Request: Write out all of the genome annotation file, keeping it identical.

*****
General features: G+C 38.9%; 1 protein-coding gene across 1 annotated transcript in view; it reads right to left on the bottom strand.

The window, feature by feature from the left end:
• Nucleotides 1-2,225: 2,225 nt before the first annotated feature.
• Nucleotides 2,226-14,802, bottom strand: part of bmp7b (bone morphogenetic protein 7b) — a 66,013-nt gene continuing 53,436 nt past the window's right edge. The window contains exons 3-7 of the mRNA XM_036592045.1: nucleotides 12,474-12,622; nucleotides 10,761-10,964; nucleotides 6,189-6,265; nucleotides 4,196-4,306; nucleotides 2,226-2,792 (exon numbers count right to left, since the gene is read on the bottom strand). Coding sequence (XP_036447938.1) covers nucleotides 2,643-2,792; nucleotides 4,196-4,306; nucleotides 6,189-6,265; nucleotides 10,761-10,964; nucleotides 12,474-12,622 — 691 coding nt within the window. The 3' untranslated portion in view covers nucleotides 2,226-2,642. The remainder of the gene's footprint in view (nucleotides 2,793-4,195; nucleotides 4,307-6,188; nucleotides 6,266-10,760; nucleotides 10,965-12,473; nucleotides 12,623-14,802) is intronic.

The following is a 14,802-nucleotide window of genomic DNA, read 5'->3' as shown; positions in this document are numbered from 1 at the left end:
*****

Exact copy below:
General features: G+C 38.9%; 1 protein-coding gene across 1 annotated transcript in view; it reads right to left on the bottom strand.

The window, feature by feature from the left end:
• Nucleotides 1-2,225: 2,225 nt before the first annotated feature.
• Nucleotides 2,226-14,802, bottom strand: part of bmp7b (bone morphogenetic protein 7b) — a 66,013-nt gene continuing 53,436 nt past the window's right edge. The window contains exons 3-7 of the mRNA XM_036592045.1: nucleotides 12,474-12,622; nucleotides 10,761-10,964; nucleotides 6,189-6,265; nucleotides 4,196-4,306; nucleotides 2,226-2,792 (exon numbers count right to left, since the gene is read on the bottom strand). Coding sequence (XP_036447938.1) covers nucleotides 2,643-2,792; nucleotides 4,196-4,306; nucleotides 6,189-6,265; nucleotides 10,761-10,964; nucleotides 12,474-12,622 — 691 coding nt within the window. The 3' untranslated portion in view covers nucleotides 2,226-2,642. The remainder of the gene's footprint in view (nucleotides 2,793-4,195; nucleotides 4,307-6,188; nucleotides 6,266-10,760; nucleotides 10,965-12,473; nucleotides 12,623-14,802) is intronic.

The following is a 14,802-nucleotide window of genomic DNA, read 5'->3' as shown; positions in this document are numbered from 1 at the left end: